Dory’s and Scudders

Dorys-Jessica Saunders

Students hanging out at Dory’s
A. Banks ’16

To be completely honest, Groton may not seem like the all-inclusive school presented during tours once new students begin their school life here. The so-called “unwritten rules” that do not appear in the Guide to Groton are often more ridiculous than our school’s dress code. From the library being off-limits for the Lower Schoolers to the mailroom being an unwelcoming zone of sheer awkwardness, Groton’s integration of students can seriously be questioned.

However, Groton is beginning to change. Since last spring, students and faculty have been continuously discussing how to make the school a more welcoming environment for all the members of our community. Under the leadership of our new headmaster,  Temba Maqubela, our Circle is growing tighter than ever. One of the major changes made this school year is inviting Lower Schoolers to work as employees at the student-run cafés, Dory’s and Scudders.

In an interview with Bobby Min, a Dory’s head, he said that this change was initiated because the prefects felt that the Lower Schoolers should have a place to get food from and socialize. He also added that the change would benefit Dory’s financially, since the number of target customers would double. Currently, there is a Third Form shift once a week from seven to eight, run by John Cecil, Rand Hough, and Ryan Carr.

John Cecil said that opening the student-run cafés to Lower Schoolers was “a good idea because it would erase the thought of Dory’s and Scudders being ‘Senior Zones.’” He also said that he was confident that the two facilities would become increasingly accessible to Lower Schoolers in the near future.

It is no doubt a change for the better, since the effects of the school’s emphasis on inclusion will actually be felt instead of perpetuating such a contradiction.. However, I doubt whether it will bring about a drastic change in bridging relationships between Upper and Lower Schoolers. Of course, the fact that your peers are on a shift rather than a few intimidating Seniors may make the place more welcoming, but I believe that the outcomes of this transition cannot be felt overnight, and that we will need time to discover whether these problems have been fixed.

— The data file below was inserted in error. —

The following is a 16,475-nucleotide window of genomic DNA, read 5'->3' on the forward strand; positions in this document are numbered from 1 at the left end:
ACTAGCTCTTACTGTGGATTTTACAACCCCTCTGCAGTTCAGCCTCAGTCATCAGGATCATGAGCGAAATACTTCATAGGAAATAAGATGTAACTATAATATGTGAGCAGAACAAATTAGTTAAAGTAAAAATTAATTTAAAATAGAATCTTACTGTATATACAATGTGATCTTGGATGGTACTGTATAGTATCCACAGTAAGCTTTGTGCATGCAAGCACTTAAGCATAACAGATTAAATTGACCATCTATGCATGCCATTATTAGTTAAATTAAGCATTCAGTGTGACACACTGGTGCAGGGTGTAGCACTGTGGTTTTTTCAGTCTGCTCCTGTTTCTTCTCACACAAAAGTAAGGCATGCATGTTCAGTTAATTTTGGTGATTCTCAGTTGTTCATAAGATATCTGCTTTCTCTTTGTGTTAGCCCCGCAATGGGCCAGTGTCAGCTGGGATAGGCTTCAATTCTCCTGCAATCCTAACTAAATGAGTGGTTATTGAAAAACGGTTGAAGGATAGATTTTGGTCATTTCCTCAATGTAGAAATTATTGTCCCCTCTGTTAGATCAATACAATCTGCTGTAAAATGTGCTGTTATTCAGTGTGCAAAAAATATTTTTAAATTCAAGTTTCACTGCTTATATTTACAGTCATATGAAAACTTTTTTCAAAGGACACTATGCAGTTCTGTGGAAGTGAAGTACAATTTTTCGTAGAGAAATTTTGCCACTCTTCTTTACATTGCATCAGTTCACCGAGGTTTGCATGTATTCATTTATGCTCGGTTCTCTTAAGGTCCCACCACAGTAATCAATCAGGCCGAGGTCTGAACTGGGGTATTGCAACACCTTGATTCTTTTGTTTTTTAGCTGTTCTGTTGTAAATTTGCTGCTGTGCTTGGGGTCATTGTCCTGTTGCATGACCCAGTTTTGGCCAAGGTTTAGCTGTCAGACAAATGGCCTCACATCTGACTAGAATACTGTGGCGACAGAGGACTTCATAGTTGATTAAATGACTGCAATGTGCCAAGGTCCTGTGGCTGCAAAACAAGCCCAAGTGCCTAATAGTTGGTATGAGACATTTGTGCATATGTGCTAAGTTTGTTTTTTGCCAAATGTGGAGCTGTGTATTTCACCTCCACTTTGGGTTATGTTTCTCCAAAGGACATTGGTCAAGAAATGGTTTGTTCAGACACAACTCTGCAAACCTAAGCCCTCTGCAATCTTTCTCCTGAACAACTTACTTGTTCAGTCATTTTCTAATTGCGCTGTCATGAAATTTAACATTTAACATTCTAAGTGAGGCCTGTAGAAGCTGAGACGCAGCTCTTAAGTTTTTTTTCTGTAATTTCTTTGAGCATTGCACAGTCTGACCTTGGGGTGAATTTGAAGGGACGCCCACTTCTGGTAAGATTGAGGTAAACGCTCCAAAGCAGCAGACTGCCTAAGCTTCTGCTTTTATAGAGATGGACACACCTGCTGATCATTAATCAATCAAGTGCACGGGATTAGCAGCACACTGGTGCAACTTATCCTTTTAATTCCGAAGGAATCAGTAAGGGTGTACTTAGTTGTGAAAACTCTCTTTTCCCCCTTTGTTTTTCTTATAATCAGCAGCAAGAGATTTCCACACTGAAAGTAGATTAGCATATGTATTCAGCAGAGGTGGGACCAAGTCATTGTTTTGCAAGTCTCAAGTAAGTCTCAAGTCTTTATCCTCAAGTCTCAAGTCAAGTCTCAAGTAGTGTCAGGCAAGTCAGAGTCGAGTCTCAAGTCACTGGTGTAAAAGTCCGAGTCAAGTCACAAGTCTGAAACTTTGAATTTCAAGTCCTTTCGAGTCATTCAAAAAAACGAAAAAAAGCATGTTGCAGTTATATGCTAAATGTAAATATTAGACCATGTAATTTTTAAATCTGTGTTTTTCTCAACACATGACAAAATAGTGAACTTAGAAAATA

Practically speaking, Dory’s and Scudders are too far from Brooks House to be bustling with Lower Schoolers. After a tiring day of work, it is most likely that laziness will convince the average Lower Schooler to use the vending machine conveniently located in the basement of Brooks House, rather than to trek to the Student Center. Furthermore, Lower Schoolers have too many time restrictions which make it difficult to hang out at these places as well. With eight o’clock study hall immediately followed by check-in and lights-out, they have very limited time to make food at Dory’s and Scudders.

But the harder problem to overcome is the notion built into the student body that Dory’s and Scudders are not places for Lower-Schoolers to hang out.. Perhaps the Upper Schoolers will become defensive about their “territory” and the “intruding” Lower Schoolers, but the more likely consequence is that the Lowers Schoolers themselves will choose not to visit these student-run cafés in the first place, fearing that they will be showered with glares and weird looks from Upper Schoolers.

Therefore, in order for the efforts to create a more accepting environment in student cafés to succeed, many changes in attitude of both the Upper and lower Schoolers are needed. The effects of the change may not appear immediately, but nevertheless, this is a change that strengthens Groton’s message of inclusion: anyone can flip burgers if they wish to do so.

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